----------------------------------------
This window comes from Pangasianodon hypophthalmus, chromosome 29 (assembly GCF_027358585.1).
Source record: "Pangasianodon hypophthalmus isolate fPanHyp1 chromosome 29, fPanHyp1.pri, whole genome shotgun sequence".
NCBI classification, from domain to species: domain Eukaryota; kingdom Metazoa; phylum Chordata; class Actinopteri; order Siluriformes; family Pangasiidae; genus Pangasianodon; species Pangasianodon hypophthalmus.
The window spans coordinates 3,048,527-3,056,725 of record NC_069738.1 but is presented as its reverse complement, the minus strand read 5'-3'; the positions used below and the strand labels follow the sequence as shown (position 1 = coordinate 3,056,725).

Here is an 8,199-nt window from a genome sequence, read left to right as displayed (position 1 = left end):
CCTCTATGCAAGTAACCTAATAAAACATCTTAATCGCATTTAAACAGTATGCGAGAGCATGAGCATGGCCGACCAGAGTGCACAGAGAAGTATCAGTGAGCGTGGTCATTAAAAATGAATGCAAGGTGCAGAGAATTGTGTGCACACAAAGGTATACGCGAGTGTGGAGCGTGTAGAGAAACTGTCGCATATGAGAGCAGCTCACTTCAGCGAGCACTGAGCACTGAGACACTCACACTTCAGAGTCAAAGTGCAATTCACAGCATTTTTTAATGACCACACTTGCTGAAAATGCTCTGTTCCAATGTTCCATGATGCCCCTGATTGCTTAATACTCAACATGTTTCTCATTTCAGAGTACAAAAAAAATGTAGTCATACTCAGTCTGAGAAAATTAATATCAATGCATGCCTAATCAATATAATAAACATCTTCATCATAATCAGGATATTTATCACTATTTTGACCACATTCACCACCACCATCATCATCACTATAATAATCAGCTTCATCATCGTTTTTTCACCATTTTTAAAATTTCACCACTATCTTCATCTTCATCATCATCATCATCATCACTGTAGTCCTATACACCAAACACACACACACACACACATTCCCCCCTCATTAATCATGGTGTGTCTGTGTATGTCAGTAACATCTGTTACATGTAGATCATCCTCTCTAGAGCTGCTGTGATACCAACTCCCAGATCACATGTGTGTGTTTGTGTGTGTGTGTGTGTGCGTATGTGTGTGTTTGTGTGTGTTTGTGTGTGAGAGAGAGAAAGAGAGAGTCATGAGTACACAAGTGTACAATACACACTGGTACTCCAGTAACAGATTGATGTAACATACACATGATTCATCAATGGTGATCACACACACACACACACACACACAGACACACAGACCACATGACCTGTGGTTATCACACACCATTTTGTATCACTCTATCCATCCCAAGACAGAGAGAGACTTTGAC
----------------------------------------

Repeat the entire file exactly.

This window comes from Pangasianodon hypophthalmus, chromosome 29 (assembly GCF_027358585.1).
Source record: "Pangasianodon hypophthalmus isolate fPanHyp1 chromosome 29, fPanHyp1.pri, whole genome shotgun sequence".
NCBI classification, from domain to species: domain Eukaryota; kingdom Metazoa; phylum Chordata; class Actinopteri; order Siluriformes; family Pangasiidae; genus Pangasianodon; species Pangasianodon hypophthalmus.
The window spans coordinates 3,048,527-3,056,725 of record NC_069738.1 but is presented as its reverse complement, the minus strand read 5'-3'; the positions used below and the strand labels follow the sequence as shown (position 1 = coordinate 3,056,725).

Here is an 8,199-nt window from a genome sequence, read left to right as displayed (position 1 = left end):
CCTCTATGCAAGTAACCTAATAAAACATCTTAATCGCATTTAAACAGTATGCGAGAGCATGAGCATGGCCGACCAGAGTGCACAGAGAAGTATCAGTGAGCGTGGTCATTAAAAATGAATGCAAGGTGCAGAGAATTGTGTGCACACAAAGGTATACGCGAGTGTGGAGCGTGTAGAGAAACTGTCGCATATGAGAGCAGCTCACTTCAGCGAGCACTGAGCACTGAGACACTCACACTTCAGAGTCAAAGTGCAATTCACAGCATTTTTTAATGACCACACTTGCTGAAAATGCTCTGTTCCAATGTTCCATGATGCCCCTGATTGCTTAATACTCAACATGTTTCTCATTTCAGAGTACAAAAAAAATGTAGTCATACTCAGTCTGAGAAAATTAATATCAATGCATGCCTAATCAATATAATAAACATCTTCATCATAATCAGGATATTTATCACTATTTTGACCACATTCACCACCACCATCATCATCACTATAATAATCAGCTTCATCATCGTTTTTTCACCATTTTTAAAATTTCACCACTATCTTCATCTTCATCATCATCATCATCATCACTGTAGTCCTATACACCAAACACACACACACACACACATTCCCCCCTCATTAATCATGGTGTGTCTGTGTATGTCAGTAACATCTGTTACATGTAGATCATCCTCTCTAGAGCTGCTGTGATACCAACTCCCAGATCACATGTGTGTGTTTGTGTGTGTGTGTGTGTGCGTATGTGTGTGTTTGTGTGTGTTTGTGTGTGAGAGAGAGAAAGAGAGAGTCATGAGTACACAAGTGTACAATACACACTGGTACTCCAGTAACAGATTGATGTAACATACACATGATTCATCAATGGTGATCACACACACACACACACACACACAGACACACAGACCACATGACCTGTGGTTATCACACACCATTTTGTATCACTCTATCCATCCCAAGACAGAGAGAGACTTTGAC